Maliki visits Mosul

When Nouri al-Maliki visited Basra, he launched a massive offensive against the Mahdi Army that eventually tore the city from the grasp of Moqtada al-Sadr. Today, Maliki visited Mosul for much the same reason, personally supervising the military offensive against the last bastion of al-Qaeda in Iraq. After the beheadings of almost a dozen police officers, the Iraqi Army appears poised to establish control across the entire nation:

Prime Minister Nouri al-Maliki visited the northern city of Mosul on Wednesday to supervise a military offensive against al-Qaida in Iraq in its last major stronghold, regional Gov. Duraid Kashmola said.

Maliki’s flight to northern Iraq mirrors a similar trip he took almost two months ago to the southern city of Basra, where government troops fought radical Shiite militias. That fighting spread to the Shiite slum of Sadr City in Baghdad, where a cease-fire to end those clashes was only reached on Monday.

The offensive, called Lion’s Roar, is the latest effort by Iraqi and U.S. troops to clear al-Qaida fighters from Mosul, the nation’s third largest city. Troops began sweeping though the city’s neighborhoods last week.

Mosul is considered the last important urban staging ground for al-Qaida in Iraq after losing its strongholds in Baghdad and other areas during the U.S. troop “surge” last year. American troops will support Iraqi forces when requested, the U.S. military has said.

The terrorists crossed over from Syria to conduct the attacks in Mosul, escalating the tensions before the fighting begins in earnest. They have conducted each abduction individually, which indicates that their strength is low in Mosul, but that they intend on holding the city. Targeting police and police recruits attempts to terrorize local authorities into either submission or outright retreat, which would give AQI effective control of the area.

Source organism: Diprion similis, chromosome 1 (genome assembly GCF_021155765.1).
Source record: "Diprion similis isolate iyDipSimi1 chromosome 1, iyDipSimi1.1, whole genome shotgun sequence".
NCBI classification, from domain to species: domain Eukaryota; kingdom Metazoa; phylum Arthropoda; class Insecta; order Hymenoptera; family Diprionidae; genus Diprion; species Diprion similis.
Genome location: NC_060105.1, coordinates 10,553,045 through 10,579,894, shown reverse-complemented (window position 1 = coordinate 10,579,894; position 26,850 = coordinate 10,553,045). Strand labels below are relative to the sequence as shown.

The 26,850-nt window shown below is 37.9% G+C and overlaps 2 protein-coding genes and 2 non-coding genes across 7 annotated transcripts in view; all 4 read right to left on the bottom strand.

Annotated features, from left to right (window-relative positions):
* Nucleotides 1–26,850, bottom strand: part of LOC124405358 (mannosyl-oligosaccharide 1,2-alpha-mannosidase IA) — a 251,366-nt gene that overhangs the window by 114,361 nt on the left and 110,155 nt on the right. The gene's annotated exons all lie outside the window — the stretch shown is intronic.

Maliki’s presence sends a message to Iraqis in Mosul that the central government will not allow terrorists to create a state within a state. Having the leader of the elected government ride into Mosul at the head of a column of Iraqi soldiers gives AQI an answer to its terrorist attacks, which is that Iraq will not be terrorized into retreat. If Maliki can face down a native Shi’ite extremist like Sadr in Basra and Sadr City, he won’t get intimidated by a handful of foreign Sunni lunatics who kill more of their sectarian brethren than anyone else.

Over the last six weeks, Maliki has staged an impressive show of statesmanship and command. He has used his resources daringly and adapted well to changing conditions and tactical setbacks to liberate large swaths of his country from militias and thugs. If he can crush AQI in Mosul in the near future, he may well set Iraq on a path of unity and strength that could barely be predicted at the end of 2006.

Update: The Wall Street Journal rejects the American media’s Basra Narrative:

When Iraqi Prime Minister Nouri al-Maliki ordered a military offensive against rogue Shiite militias in March, it was widely panned as a failure that was one more reason the U.S. needed to abandon Iraqis to their own “civil war.” Well, several weeks later the battle for Basra and Baghdad against Moqtada al-Sadr’s Mahdi Army looks to be both a military and political success. …

However fitfully it began, the Basra campaign is a sign that Iraqis are in fact “standing up” for their own security. It is also a personal vindication for Mr. Maliki, who recognized to his credit that his government had to have a monopoly on violence in Shiite neighborhoods as much as in Sunni enclaves.

In the last year we were told first that the surge was a military failure, and later that it was a military success but that Iraq’s political class had not lived up to its end of the bargain. In fact, just as surge supporters said, the Iraqis have become more confident and effective the more they have become convinced that the U.S. was not going to cut and run.